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Arthur D. Shores
*Arthur D. Shores was born on this date in 1904. He was a Black attorney and civil rights activist.
Arthur Davis Shores was born in Wenonah, in Jefferson County, Alabama. His parents were Richard and Pauline Shores, and he was the oldest of nine children. Shores had a middle-class upbringing and was fortunate to attend a segregated high school run by Tennessee Coal, Iron and Railroad Company for the children of its employees, which was vastly superior to the schools that most Black children attended. Shores attended the school until the seventh grade, when school officials discovered that his father was not employed by TCI, but instead worked as a building contractor. Because there were no other high schools in Jefferson County that accepted Black students, Shores gave a fictitious address and registered at Industrial High School within the city of Birmingham and graduated in 1922.
Shores graduated from Talladega College where he became a member of Alpha Phi Alpha fraternity. He attended only one year of law school at the University of Kansas and then pursued his law studies through the correspondence school La Salle Extension University. Shores passed the Alabama State Bar exam in 1937 and immediately began using his legal skills to support civil rights issues. In 1938, Shores successfully sued on behalf of seven schoolteachers who denied the right to vote by the Alabama Board of Registrars.
Shores was general counsel for the International Association of Railway Employees (IARE). In 1941 he took on the case of Steele v. Louisville & N. R. Co. in which B. W. Steele, a member of the IARE executive, argued that an agreement between the railway and the Brotherhood of Locomotive Firemen and Enginemen was illegal. A whites-only railroad union could not exclude Blacks and then deny them better jobs because they were not union members. He worked on this case with attorney Charles H. Houston, who argued it successfully in front of the Supreme Court of the United States in 1944.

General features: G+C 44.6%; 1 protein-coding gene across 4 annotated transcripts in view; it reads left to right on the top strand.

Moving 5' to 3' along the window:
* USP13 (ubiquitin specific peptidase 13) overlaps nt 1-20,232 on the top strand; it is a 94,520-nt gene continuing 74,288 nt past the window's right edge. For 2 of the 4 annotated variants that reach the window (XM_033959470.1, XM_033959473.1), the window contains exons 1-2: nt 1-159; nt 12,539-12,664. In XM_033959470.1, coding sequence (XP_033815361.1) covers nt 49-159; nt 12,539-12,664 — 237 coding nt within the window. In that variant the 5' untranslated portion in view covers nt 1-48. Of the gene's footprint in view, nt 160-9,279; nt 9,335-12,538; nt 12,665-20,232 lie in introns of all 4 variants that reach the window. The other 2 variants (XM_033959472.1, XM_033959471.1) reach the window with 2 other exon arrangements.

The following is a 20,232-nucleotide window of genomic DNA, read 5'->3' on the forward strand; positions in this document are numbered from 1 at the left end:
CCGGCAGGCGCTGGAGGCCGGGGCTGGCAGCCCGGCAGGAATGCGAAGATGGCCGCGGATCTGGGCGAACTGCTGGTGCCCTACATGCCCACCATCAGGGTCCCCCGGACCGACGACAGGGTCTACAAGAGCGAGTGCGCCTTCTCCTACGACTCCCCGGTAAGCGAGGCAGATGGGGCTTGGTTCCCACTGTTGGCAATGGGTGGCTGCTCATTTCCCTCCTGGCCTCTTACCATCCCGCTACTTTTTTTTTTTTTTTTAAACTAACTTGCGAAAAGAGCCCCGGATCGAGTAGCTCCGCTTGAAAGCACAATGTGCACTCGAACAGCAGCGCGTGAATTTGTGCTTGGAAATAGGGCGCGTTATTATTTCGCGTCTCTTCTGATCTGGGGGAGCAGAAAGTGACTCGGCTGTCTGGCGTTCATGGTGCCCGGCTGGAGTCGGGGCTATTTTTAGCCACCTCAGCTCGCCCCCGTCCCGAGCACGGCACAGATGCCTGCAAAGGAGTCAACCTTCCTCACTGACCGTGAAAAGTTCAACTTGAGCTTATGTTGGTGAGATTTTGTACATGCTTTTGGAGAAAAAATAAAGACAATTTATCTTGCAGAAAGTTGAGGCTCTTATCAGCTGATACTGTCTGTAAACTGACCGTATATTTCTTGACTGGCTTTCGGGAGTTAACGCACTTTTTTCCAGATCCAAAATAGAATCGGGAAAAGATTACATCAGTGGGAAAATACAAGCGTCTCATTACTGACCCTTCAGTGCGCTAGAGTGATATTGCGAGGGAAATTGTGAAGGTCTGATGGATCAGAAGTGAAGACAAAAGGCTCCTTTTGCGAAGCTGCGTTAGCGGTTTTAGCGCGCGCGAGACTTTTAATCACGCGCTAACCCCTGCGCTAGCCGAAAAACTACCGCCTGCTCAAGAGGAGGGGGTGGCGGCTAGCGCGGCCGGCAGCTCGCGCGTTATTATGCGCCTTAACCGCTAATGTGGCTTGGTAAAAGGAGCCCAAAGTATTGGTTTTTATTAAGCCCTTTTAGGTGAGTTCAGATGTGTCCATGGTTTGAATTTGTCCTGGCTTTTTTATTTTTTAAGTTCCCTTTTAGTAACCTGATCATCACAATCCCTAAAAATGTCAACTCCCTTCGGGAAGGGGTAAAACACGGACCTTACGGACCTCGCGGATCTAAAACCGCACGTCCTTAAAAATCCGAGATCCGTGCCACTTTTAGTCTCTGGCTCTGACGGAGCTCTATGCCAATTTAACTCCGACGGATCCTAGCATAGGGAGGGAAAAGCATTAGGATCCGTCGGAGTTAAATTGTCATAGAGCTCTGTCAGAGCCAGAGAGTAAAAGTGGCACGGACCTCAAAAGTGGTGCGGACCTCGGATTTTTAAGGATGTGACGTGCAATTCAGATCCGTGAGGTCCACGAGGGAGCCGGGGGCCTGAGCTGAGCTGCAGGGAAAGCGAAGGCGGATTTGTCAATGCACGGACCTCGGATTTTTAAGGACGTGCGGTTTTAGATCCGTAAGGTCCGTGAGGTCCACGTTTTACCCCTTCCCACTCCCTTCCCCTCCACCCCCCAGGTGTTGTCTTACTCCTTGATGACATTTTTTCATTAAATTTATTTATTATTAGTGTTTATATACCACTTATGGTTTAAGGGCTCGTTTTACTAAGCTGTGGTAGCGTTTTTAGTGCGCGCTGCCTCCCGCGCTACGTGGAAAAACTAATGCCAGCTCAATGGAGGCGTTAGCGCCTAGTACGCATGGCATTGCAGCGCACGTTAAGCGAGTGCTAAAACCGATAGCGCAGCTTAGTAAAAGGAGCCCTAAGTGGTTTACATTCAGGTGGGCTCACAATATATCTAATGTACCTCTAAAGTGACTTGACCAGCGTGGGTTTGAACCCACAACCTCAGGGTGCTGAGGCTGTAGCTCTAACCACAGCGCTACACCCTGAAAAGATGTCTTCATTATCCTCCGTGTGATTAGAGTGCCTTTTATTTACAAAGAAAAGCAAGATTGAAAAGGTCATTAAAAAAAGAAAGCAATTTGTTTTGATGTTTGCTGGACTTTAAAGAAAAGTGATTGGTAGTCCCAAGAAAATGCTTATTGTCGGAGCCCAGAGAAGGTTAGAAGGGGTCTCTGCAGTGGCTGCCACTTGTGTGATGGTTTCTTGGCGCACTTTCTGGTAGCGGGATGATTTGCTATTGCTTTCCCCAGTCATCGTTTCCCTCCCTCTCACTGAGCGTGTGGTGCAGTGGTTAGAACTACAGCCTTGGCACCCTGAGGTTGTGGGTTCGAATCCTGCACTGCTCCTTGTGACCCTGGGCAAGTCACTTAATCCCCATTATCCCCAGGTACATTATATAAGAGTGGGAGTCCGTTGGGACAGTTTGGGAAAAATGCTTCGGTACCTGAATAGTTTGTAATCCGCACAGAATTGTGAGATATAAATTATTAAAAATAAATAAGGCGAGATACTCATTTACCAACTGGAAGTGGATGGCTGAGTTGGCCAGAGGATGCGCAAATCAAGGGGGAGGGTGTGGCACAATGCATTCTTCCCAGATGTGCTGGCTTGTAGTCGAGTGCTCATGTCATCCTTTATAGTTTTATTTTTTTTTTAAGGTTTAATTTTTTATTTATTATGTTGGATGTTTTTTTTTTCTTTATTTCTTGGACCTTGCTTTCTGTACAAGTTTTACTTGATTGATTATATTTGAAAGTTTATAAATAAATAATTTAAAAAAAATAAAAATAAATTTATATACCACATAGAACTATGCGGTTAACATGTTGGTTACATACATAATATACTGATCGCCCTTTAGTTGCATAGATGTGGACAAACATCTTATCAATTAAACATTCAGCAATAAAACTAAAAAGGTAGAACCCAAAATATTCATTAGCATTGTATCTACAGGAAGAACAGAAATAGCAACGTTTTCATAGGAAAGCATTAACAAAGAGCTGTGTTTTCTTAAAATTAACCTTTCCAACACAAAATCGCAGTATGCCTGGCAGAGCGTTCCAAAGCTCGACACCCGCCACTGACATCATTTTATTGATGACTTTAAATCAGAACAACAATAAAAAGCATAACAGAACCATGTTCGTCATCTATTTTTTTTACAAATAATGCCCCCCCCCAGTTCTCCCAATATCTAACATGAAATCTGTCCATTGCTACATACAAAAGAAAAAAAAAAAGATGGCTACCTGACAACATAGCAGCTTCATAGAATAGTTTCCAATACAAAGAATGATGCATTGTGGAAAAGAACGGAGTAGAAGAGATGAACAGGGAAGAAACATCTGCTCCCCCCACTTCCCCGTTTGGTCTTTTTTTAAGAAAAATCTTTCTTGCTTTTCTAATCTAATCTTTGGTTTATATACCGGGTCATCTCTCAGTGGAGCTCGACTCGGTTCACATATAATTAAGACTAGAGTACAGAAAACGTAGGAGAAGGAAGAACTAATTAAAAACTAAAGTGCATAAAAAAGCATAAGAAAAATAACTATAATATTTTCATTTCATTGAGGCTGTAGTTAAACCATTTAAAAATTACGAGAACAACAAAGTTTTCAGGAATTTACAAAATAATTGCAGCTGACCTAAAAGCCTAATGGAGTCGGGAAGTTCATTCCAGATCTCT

Shores represented Black teachers in the Jefferson County School Board to receive the same pay as white teachers. In 1955, Shores successfully argued before the U.S. Supreme Court in Lucy v. Adams to prevent the University of Alabama from denying admission solely based on race or color. Autherine Lucy became the first Black to attend the school when she was admitted in 1956. On the third day of classes, a hostile mob assembled to prevent Lucy from attending classes. The police were called to secure her admission but, that evening, the University suspended Lucy on the grounds that it could not provide a safe environment.
Shores' campaign in 1963 to integrate the Birmingham public schools brought violence to him and other residents. Shore's home was fire-bombed on August 20 and September 4 in retaliation for Black parents registering their children at white schools. Eleven days later a bomb killed four girls at 16th Street Baptist Church. He argued before the Supreme court in the same year that the arrests of peaceful demonstrators in Birmingham should be ruled unconstitutional. During the 1960s, he became the first Black member of the Birmingham City Council. In 1977, the NAACP honored Shores by awarding him the William Robert Ming Advocacy Award for the spirit of financial and personal sacrifice displayed in his legal work. Arthur D Shores died in December 1996 at his home in Birmingham, Alabama. He was 92.